What Do Your Smartphone and Your Health Insurer Have in Common?

Can your smartphone make your healthier? And, perhaps more interestingly, can your health insurer and your smartphone work together to make your healthier?
This post was published on the now-closed HuffPost Contributor platform. Contributors control their own work and posted freely to our site. If you need to flag this entry as abusive, send us an email.

Stop for a moment and take a look at how you're reading this blog. If you're like 56 percent of Americans, you're probably reading it on your smartphone. And let's face it -- that smartphone goes with your everywhere and helps you with just about everything, from monitoring your social media feeds to planning your next vacation to splitting the check at a restaurant. In fact, on average, you probably use your smartphone at least 150 times a day!

But can your smartphone make your healthier? And, perhaps more interestingly, can your health insurer and your smartphone work together to make your healthier?

Think about the following example. You step outside for your morning run. Remembering to strap your smartphone to your arm so you can listen to some music along the way, you do a few stretches before you take off for a three-mile run around your neighborhood. Half an hour later, after working up a sweat, you head home, feeling tired but energized.

The story seems very commonplace, ordinary. And yet, it isn't. What prompted you to go running today? Maybe it was because it's a habit for you. Or maybe you had a weight loss goal in mind, a New Year's resolution.

But what if you aren't a runner? What would it take for you to get started? BJ Fogg of Stanford University posits a behavioral model in which people take action when there is a coincidence of motivation (a desire to change), ability (access to tools to achieve change) and a trigger (a specific event or entity that crystallizes the decision to change.

For you, your motivation, your desire to change, is evident -- you want to get started on the road to health. But what about the other two elements of the Fogg model, the other two legs of the wellness triangle that can turn that desire into real action and change?

Smartphones can give you the ability to be healthy. Not only are they everywhere and used hundreds of times daily, but their advanced electronics, from powerful processors to GPS transceivers to accelerometers, can allow you to track your fitness progress. Rather than having to remember the number of miles you jogged yesterday or write it down in a book that you could lose, your phone can do all the tracking for you automatically at the touch of a button. More advanced algorithms built into today's fitness apps can calculate your average speed, difficulty of running course and total calories burned, to give a few examples. Moreover, you'll probably remember to carry your phone with you (if for nothing else than to ensure you have some music for the road) rather than remembering to strap on a specific fitness device that costs extra.

What about the third leg of the wellness triangle, the trigger? Interestingly, your health insurer can play that role. On Oct. 1, the health insurance exchanges created by the Affordable Care Act opened for business, and millions of Americans who previous did not have health insurance now have access to coverage. Coupled with this expansion of access were rules allowing insurers to offer incentive payments for healthy behavior that can go as high as 30 percent of your premium.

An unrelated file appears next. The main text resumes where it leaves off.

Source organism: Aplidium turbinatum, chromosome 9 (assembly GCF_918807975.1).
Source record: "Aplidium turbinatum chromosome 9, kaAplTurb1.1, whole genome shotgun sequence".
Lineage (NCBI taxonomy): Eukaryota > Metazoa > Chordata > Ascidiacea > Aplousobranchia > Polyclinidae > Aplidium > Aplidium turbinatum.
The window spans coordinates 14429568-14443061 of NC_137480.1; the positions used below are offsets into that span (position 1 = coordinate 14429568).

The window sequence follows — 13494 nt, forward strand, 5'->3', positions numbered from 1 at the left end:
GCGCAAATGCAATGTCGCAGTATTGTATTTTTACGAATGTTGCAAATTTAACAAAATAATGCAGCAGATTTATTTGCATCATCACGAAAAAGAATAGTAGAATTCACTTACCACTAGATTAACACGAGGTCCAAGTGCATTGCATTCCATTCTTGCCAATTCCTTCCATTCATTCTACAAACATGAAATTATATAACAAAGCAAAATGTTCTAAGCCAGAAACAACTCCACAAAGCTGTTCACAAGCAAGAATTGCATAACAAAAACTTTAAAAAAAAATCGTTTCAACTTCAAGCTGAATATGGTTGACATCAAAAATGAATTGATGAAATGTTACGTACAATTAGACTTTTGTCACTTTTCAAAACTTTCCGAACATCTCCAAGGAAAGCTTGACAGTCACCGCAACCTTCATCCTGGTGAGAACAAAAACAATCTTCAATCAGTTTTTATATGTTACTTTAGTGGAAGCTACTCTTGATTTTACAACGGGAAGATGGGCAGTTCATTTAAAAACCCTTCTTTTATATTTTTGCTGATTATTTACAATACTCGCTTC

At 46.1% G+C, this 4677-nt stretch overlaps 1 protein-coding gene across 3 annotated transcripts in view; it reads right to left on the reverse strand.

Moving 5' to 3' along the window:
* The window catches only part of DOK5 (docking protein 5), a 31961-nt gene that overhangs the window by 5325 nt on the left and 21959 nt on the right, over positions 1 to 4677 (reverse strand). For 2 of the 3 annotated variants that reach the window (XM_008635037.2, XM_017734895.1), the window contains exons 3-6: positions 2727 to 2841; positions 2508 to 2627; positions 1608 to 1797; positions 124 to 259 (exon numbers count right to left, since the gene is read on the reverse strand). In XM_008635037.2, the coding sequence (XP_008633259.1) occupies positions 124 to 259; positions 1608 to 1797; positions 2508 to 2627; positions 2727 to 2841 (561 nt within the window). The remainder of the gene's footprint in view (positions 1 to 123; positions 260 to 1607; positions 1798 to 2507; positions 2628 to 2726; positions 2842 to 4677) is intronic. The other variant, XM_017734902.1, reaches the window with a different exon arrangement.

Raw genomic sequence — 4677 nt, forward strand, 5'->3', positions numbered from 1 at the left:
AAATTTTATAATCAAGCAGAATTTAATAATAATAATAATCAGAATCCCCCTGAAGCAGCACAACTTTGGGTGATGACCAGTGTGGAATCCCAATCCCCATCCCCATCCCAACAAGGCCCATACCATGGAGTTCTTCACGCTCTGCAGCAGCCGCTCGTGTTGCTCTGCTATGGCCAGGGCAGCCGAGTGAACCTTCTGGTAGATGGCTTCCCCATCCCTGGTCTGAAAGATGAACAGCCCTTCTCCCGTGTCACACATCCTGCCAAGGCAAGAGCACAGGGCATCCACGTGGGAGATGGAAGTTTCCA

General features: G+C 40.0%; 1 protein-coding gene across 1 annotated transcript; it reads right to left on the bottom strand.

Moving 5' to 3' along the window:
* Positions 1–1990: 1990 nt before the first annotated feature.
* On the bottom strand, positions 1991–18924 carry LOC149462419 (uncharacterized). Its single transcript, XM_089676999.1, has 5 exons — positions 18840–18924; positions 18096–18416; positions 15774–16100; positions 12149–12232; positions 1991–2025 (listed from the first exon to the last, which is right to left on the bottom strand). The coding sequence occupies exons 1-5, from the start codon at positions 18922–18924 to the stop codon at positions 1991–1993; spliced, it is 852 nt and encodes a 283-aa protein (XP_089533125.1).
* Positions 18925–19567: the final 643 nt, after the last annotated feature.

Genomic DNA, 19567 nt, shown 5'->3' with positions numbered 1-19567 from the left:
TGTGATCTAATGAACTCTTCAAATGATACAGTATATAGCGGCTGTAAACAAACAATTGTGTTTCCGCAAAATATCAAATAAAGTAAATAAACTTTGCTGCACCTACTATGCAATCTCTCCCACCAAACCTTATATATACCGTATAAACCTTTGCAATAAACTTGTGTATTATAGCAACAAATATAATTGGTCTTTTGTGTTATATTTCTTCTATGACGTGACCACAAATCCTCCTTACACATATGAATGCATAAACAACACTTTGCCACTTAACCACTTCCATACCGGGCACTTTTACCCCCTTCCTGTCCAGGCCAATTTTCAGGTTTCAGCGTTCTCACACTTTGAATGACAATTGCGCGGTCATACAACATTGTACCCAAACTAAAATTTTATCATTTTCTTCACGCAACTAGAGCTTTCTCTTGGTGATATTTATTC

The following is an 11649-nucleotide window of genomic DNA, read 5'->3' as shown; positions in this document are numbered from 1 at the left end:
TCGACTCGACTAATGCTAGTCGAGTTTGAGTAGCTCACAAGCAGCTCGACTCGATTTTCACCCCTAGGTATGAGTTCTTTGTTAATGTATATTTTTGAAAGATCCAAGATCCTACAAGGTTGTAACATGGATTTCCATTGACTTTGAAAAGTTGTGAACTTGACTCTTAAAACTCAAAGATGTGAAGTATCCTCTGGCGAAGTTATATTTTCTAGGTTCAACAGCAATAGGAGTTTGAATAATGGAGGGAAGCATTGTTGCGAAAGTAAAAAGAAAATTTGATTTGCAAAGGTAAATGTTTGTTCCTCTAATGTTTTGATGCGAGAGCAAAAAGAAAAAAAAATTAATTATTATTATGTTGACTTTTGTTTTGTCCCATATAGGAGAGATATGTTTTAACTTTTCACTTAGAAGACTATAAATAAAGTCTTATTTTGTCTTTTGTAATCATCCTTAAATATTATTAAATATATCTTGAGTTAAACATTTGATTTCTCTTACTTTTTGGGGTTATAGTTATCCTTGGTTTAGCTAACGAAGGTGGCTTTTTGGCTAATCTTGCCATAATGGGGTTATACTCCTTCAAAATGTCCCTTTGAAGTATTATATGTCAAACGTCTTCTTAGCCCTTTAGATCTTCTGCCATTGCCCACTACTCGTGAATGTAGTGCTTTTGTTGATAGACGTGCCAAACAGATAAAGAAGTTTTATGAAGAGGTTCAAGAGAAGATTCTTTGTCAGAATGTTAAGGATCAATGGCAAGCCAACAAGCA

These incentives have encouraged health insurers to think very strongly about helping their members (read: you) improve their health. From their perspective, healthier members mean fewer trips to the emergency room, fewer hospitalizations and, in general, lower costs. So it's in their best interests to motivate their members to stay healthy. In the past, they've offered one-off benefits, like free gym memberships, but they've found that such benefits on their own don't lead to healthier outcomes. Now, they're thinking about far more meaningful, tailored incentives that are actually linked to specific actions you can take.

This is where the capabilities and ubiquity of your smartphone comes into play. For example, your jogging app can record the number of miles you ran, and your insurer, based on those data, can give you per-mile premium discounts. The discounts can be adjusted based on the difficulty of your jog, how often your jog and the total number of miles you ran. For the first time, when you have the motivation to go running, you have a specific monetary trigger you can go after, an incentive that accrues for every mile you run. And, this coincidence of motivation and trigger is enabled by the ability to track your miles using your smartphone. You get a unique incentive that encourages you to get moving, and the insurer gets a healthier you. It's a win-win.

So what do your smartphone and your health insurer have in common? By combining the tracking abilities of your smartphone with the financial incentive triggers of your insurer, both of them can encourage you to stay healthy. You, your smartphone and your insurer form a wellness triangle, a triangle focused on helping you stay on the path toward better health.

Do you have info to share with HuffPost reporters? Here’s how.

Go to Homepage

MORE IN Wellness